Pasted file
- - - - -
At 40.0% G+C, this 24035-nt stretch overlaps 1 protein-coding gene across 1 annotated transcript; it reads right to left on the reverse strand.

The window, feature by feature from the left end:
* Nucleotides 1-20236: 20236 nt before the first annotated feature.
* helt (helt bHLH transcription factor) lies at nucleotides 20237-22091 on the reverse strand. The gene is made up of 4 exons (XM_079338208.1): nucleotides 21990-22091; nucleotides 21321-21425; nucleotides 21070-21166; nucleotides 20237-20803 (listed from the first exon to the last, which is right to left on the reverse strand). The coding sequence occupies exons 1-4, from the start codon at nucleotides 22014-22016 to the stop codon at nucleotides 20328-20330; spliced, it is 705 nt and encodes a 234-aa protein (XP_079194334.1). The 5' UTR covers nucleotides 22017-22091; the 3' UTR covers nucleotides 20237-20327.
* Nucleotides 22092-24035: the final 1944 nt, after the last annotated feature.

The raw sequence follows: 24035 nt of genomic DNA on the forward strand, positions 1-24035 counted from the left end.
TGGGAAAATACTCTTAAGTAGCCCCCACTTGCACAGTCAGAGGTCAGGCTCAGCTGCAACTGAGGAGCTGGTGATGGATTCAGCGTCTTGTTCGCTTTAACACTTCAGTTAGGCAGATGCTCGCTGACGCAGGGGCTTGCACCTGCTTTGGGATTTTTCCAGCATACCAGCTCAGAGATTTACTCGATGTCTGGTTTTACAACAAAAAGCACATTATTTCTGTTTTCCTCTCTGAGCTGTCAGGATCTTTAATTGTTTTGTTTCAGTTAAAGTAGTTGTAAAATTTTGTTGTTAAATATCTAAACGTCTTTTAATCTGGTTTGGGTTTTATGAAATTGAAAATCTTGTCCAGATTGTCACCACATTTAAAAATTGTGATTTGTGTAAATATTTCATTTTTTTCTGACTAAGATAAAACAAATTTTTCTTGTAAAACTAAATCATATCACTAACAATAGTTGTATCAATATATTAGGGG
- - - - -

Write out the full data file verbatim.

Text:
At 40.0% G+C, this 24035-nt stretch overlaps 1 protein-coding gene across 1 annotated transcript; it reads right to left on the reverse strand.

The window, feature by feature from the left end:
* Nucleotides 1-20236: 20236 nt before the first annotated feature.
* helt (helt bHLH transcription factor) lies at nucleotides 20237-22091 on the reverse strand. The gene is made up of 4 exons (XM_079338208.1): nucleotides 21990-22091; nucleotides 21321-21425; nucleotides 21070-21166; nucleotides 20237-20803 (listed from the first exon to the last, which is right to left on the reverse strand). The coding sequence occupies exons 1-4, from the start codon at nucleotides 22014-22016 to the stop codon at nucleotides 20328-20330; spliced, it is 705 nt and encodes a 234-aa protein (XP_079194334.1). The 5' UTR covers nucleotides 22017-22091; the 3' UTR covers nucleotides 20237-20327.
* Nucleotides 22092-24035: the final 1944 nt, after the last annotated feature.

The raw sequence follows: 24035 nt of genomic DNA on the forward strand, positions 1-24035 counted from the left end.
TGGGAAAATACTCTTAAGTAGCCCCCACTTGCACAGTCAGAGGTCAGGCTCAGCTGCAACTGAGGAGCTGGTGATGGATTCAGCGTCTTGTTCGCTTTAACACTTCAGTTAGGCAGATGCTCGCTGACGCAGGGGCTTGCACCTGCTTTGGGATTTTTCCAGCATACCAGCTCAGAGATTTACTCGATGTCTGGTTTTACAACAAAAAGCACATTATTTCTGTTTTCCTCTCTGAGCTGTCAGGATCTTTAATTGTTTTGTTTCAGTTAAAGTAGTTGTAAAATTTTGTTGTTAAATATCTAAACGTCTTTTAATCTGGTTTGGGTTTTATGAAATTGAAAATCTTGTCCAGATTGTCACCACATTTAAAAATTGTGATTTGTGTAAATATTTCATTTTTTTCTGACTAAGATAAAACAAATTTTTCTTGTAAAACTAAATCATATCACTAACAATAGTTGTATCAATATATTAGGGG